The 21st annual IBBY/NCRCL MA Conference took place on 8 November 2014 at the University of Roehampton. This year’s theme was ‘Belonging is… an exploration of the right to be included and the barriers that must be overcome’. This week on the NCRCL blog, alumni and current NCRCL students will be reporting on various aspects of the conference, including the speakers, panelists and parallel sessions.
The Unconventional Pairing of Gypsy Children and the Moomins: Parallel Session F
By Clare Merrett
Marian Devons is a primary school teacher with responsibility for her school’s library. She completed the MA in Children’s Literature at University of Roehampton in 2004 and based her dissertation on the representation of gypsies in books for children. Her talk for the IBBY/NCRCL conference was entitled ‘Do Modern Gypsy Children Find a Place where they ‘Belong’ in Children’s Literature?’. Acknowledging the difficulties around defining ‘gypsy’, Marian focused on English novels from the 1950s onwards that explicitly used the term. She identified decade long trends switching between the romantic, realistic and historical, with an overarching trend for portrayals that were either stereotyped or ‘issue’ books.
It was interesting to hear that Marian feels little has changed in the time since her dissertation was written. Her talk highlighted the practical decisions that have to be made about books held in a school library, and the challenges the lack of incidental gypsy characters and stories about modern gypsy children can bring. In an apt and fortunate twist, however, storyteller Richard O’Neill entertained delegates in between conference speakers with stories based on his own Romany background, perhaps representing change.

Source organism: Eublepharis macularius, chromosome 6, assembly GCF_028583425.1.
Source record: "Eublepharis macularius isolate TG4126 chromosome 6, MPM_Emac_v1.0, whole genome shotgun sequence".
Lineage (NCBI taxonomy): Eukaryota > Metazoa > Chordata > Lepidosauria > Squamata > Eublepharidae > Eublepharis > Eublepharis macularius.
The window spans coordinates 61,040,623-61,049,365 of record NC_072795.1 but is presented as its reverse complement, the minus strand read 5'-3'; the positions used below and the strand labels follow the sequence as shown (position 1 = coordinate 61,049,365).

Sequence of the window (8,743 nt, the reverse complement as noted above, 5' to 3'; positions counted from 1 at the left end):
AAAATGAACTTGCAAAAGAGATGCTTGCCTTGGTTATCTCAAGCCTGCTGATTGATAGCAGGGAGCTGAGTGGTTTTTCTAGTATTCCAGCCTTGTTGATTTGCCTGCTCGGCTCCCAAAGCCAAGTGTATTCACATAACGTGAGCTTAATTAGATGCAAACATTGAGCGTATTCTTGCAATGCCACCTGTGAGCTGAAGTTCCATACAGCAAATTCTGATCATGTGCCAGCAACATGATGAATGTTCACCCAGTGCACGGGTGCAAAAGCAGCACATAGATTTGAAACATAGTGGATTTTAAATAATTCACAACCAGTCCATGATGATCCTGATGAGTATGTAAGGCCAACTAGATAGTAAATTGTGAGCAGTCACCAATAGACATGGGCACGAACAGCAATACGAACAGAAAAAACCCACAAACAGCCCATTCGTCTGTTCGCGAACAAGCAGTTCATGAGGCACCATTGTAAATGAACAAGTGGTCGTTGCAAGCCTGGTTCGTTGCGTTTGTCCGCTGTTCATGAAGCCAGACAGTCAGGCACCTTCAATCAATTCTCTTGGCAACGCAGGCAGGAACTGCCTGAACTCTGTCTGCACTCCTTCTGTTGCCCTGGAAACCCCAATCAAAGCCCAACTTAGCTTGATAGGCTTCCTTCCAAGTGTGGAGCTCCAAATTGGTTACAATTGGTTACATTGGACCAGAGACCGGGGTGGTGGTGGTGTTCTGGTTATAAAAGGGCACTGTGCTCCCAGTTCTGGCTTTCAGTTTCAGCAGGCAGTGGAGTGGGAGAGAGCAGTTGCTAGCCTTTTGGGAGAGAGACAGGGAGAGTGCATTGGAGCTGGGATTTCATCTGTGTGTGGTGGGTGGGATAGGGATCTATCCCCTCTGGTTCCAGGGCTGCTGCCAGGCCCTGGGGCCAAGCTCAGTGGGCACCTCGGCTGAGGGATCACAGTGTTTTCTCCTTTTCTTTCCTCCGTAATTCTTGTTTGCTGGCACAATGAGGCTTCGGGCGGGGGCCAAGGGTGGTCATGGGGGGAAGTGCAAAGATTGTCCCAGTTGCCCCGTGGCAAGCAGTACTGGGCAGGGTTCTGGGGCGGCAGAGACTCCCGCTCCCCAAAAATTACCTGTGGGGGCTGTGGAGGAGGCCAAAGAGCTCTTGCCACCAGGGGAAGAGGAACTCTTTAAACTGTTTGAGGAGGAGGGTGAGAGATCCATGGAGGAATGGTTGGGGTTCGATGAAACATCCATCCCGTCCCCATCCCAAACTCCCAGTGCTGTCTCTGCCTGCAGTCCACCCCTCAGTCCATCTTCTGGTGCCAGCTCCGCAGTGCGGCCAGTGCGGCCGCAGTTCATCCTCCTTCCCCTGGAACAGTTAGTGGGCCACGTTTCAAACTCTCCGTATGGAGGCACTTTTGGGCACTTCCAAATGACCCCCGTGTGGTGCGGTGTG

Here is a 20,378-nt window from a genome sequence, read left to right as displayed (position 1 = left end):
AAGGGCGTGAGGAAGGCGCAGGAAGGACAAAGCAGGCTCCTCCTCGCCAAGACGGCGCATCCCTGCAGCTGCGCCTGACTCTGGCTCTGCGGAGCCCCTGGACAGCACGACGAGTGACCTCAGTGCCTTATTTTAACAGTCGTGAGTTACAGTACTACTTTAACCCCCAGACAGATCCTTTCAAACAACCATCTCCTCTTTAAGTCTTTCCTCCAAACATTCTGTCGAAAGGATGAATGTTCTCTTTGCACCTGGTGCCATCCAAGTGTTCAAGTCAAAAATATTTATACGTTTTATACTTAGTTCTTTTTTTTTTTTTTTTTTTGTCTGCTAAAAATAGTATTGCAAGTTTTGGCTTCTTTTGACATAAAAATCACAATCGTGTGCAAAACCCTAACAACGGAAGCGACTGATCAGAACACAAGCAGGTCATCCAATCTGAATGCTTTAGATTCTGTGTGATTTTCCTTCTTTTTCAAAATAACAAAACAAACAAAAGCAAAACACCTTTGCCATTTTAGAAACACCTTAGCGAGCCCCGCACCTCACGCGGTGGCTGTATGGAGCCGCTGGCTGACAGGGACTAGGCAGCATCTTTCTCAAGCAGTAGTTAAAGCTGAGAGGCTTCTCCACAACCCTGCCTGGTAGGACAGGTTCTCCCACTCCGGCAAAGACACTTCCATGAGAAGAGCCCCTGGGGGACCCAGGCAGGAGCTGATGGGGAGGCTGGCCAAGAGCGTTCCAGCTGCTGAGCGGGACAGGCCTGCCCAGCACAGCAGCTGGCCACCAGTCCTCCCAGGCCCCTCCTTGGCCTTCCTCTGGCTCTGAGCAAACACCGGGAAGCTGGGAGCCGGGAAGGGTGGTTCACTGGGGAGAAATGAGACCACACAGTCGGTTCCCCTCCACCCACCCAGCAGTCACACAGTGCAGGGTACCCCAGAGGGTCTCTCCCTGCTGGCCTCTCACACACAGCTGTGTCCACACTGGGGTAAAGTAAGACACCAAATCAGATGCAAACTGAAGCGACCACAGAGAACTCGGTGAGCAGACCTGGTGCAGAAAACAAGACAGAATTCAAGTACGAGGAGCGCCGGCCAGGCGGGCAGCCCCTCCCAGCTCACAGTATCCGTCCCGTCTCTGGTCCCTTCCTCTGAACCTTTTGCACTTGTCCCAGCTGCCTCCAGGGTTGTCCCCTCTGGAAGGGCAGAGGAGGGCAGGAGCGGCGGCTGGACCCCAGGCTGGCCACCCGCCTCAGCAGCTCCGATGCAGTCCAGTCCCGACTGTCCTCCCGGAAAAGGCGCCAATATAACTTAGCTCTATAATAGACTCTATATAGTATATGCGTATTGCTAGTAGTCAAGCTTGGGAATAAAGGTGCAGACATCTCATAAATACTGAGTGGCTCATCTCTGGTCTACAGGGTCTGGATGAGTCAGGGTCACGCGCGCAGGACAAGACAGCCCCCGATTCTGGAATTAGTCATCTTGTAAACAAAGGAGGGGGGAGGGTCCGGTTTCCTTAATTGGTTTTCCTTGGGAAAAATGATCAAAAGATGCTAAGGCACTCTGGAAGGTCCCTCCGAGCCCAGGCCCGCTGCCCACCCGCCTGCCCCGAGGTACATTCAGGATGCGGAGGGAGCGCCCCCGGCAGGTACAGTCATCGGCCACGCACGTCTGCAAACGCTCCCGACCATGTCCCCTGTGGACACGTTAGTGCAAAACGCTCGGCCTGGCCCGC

Anne Malewski is a PhD student at University of Roehampton. Anne started her talk, ‘Age and Belonging in Tove Jansson’s Characters’, by defining ‘age’ and ‘belonging’, pointing out that age often marks out a territory of belonging that encompasses expected or allowed behaviour. Whereas childhood is often defined in terms of transition and becoming, adulthood is largely perceived as stable, as being.
Applying this framework to the Moomin series, Anne showed how Tove Jansson challenges this dichotomy through a series of slippages related to appearance, behaviour, and attitude. For example: characters in the Moomins are most often distinguished by accessories rather than by age related characteristics; the child and adult characters share a love of adventure, and all engage in play; Moominmamma and Moominpappa are quite relaxed in their parenting, allowing the children to make their own decisions, but sometimes Moomintroll reprimands his parents, safely challenging adult authority.
Anne convincingly argued that in the Moomin series Jansson subverts the notion that age is restrictive; no authority enforces pre-conceived ideas of belonging, instead it is about choices and relationships.
Through their different subjects the talks showed just how wide the notion of difference and diversity is. While we looked in on representations of gypsies from the outside, age is something everyone experiences and something we can all think about from within. Thanks to Marian and Anne for two thought provoking presentations.